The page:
Re: Wind generator


Hi Paul,

As in all things on a boat, selection and location of a wind generator involves compromise and as responses to your inquiry reflect, opinions will vary considerably.  Here are some thoughts:

1)  You need to check amp output of the various generators at various wind speeds and determine what will be the most likely average wind speed you will encounter during your voyage.  The D400 turns at very low wind speed but maximum output is lower than others.  As you increase maximum output, you reduce output at lower wind speeds.

2)  Noise and vibration are a consideration.  Check user comments on the noise factor of the various units.  You don't want to be that vessel in the anchorage that every tries to get far away from because your generator is making so much noise.  Most generators produce some vibration (apparently not the Superwind according to Danny).  Sometimes the vibration can be dampened, other times it's not bad enough to keep you awake at night.  Some of this can be mitigated by where/how it's mounted.

3)  Top of the mast, middle of the mast or stern arch?  Keep in mind that the generator output is not same as the amount of charge that reaches your batteries.  The further the generator is from your batteries, the lower the charge is that reaches them.  As has been mentioned, maintenance can be an issue if mounted at the top of the mast.  How to deploy the ballooner can be an issue if mounted 1/2 way up.  Vibration can be an issue on the stern arch.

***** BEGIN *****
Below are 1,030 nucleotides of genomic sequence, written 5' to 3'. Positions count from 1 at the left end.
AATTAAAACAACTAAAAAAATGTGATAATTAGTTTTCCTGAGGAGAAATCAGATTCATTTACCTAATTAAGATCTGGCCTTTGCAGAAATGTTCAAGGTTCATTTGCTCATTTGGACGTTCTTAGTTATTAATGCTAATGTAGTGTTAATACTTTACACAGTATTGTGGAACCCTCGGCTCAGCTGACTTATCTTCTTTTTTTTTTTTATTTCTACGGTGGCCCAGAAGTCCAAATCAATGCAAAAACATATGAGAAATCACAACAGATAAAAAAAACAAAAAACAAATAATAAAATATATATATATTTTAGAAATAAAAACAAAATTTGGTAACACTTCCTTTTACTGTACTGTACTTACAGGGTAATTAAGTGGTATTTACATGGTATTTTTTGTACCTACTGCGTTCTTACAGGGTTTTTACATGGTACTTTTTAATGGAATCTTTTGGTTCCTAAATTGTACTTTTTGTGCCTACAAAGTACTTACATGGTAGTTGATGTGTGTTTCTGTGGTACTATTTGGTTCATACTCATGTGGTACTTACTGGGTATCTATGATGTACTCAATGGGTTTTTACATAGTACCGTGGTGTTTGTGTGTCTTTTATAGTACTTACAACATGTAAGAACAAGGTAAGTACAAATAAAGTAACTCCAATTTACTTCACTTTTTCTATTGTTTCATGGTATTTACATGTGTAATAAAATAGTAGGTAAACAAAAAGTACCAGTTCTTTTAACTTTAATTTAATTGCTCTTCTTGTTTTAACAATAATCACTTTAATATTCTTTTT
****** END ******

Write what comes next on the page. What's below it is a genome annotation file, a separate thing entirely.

4)  Cost.  As Danny eluded to, the Superwind is top of the line, so it had better do everything well.  If cost is no object, that might be the way to go but if you have a budget, perhaps you can live with a less expensive option and mitigate any of it's shortcomings.

We installed an AirBreeze with aftermarket blades (which significantly reduced the noise and vibration) at mid-mizzen mast.  We could not hear or feel the generator in the cockpit.  In the aft berth, we could hear a vibration hum but it was not unpleasant and its intensity would alert us to increasing wind speed at night.  Each time we'd leave the boat for the off-season, I'd remove the blades, eliminating any concern for excessive wind -much easier to do than at the top of the mast.  We'd activate the generator brake whenever we'd raise the ballooner and turn it back on when the sail was deployed.  We circled the earth with this set up for 7 years and have no buyers remorse.  It was half the cost of the Superwind.

Dennis Johns
Maramu #121


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